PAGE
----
From the point of view of potential financial materiality of ESG risks, coal-mining and coal usage, especially for energy production, need to be drastically curtailed. If the transition is faster or more severe than the current base line scenarios, the book value and/or the earning potential of coal assets will be impaired. If such impairments are not correctly anticipated by investors, coal companies will be repriced. Mitigating this risk of stranding provides a financial motive for divestment.
The other negative screens cover companies that entail risks of association with serious violations of fundamental norms, notably in reference to the human rights, labour, environment and anti-corruption norms underlying the United Nations Global Compact. Companies that deny investor oversight by issuing only non-voting shares are also excluded in reference to the OECD Principles of Corporate Governance. Product-based exclusions, other than in respect of coal involvement, target companies with involvement in anti-personnel landmines and cluster bombs and tobacco-industry companies and manufacturers of tobacco products; companies with such involvements are not eligible to be recognised as participants in the United Nations Global Compact.
Removing companies that fall short of global standards of responsible business conduct and corporate governance or that are involved in activities that conflict with global ESG norms or their objectives ensures that the pursuit of decarbonisation and financial performance do not harm the respect of ESG norms.
The second decarbonisation approach implements a region-neutral flexible best-in-class filter that excludes companies with high carbon emissions to revenues while protecting sector representation. Both direct corporate emissions and indirect emissions from the generation of electricity, steam, heating or cooling purchased or consumed by the company are included (Scope 1 and 2 emissions, respectively) Data quality in respect of other indirect emissions remains insufficiently granular to support stock-level decisions (but we include these Scope 3 emissions in reporting).
The filter ranks constituents in each region according to company level carbon intensity and exclusion proceeds strictly from worst to best subject to sector rules, notably a 50% cap in the number of exclusions. Relative to a sector-neutral approach, the filter promotes materially higher impact for a given exclusion budget. This budget is set at 10% of the number of securities in each region.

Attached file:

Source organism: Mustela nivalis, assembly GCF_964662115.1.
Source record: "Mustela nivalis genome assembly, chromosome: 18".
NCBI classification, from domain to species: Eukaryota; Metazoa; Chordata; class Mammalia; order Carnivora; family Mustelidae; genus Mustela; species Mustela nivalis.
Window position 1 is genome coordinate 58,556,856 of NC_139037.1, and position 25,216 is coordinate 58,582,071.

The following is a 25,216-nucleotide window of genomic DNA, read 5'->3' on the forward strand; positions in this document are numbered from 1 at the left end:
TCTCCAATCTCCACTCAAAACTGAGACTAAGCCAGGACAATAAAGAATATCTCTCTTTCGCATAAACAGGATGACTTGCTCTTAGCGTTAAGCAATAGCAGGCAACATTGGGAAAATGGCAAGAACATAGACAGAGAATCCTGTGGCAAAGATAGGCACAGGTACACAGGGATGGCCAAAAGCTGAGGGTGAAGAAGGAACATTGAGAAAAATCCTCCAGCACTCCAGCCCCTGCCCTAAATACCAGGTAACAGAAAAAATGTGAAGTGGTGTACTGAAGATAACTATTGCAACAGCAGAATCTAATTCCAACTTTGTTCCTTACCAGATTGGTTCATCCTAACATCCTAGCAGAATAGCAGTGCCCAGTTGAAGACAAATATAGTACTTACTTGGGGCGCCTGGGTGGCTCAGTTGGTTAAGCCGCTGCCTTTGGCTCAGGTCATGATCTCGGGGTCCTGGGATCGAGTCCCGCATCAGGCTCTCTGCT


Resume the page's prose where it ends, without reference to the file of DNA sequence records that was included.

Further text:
From a non-financial point of view, this second approach to decarbonisation recognises that the transition to a low carbon economy goes beyond phasing out thermal coal and that carbon efficiency should be incentivised in key sectors and beyond. From the point of view of ESG risks with potential financial materiality, it acknowledges that transition risk pervades key transition sectors, e.g. Energy – Fossil Fuels, Utilities, Basic Materials (e.g. steel, cement), Transportation, Real Estate, and affects high-carbon-intensity companies across all sectors.
The coal involvement and carbon intensity filters jointly remove the companies most exposed to transition risks from any derived index and promote improved index-wide average carbon metrics. In keeping with the ESG incorporation philosophy however, the latter are by-products of the screening and index construction methodology rather than objectives or constraints determining individual security selection and weighting.
To protect index strategies against questioning in respect of adverse short-term deviations of carbon metrics, the Low Carbon fiduciary option embeds a conditional shortfall reduction mechanism. The mechanism is triggered when the WACI of the index at rebalancing fails to achieve a reduction of 35% relative to the benchmark and targets a reduction of 40% by minute sector-weight adjustments. The trigger threshold was calibrated historically to ensure that activation would remain rare and adjustments are highly constrained to preserve the financial characteristics of the index.
In this section, we study the impact of the Low Carbon option on the ESG and financial risks and performances of the flagship Multi-Beta Multi-Strategy High Factor Intensity 6-Factor 4-Strategy EW index with and without sector control. ESG data is availed from Institutional Shareholder Services and public sources.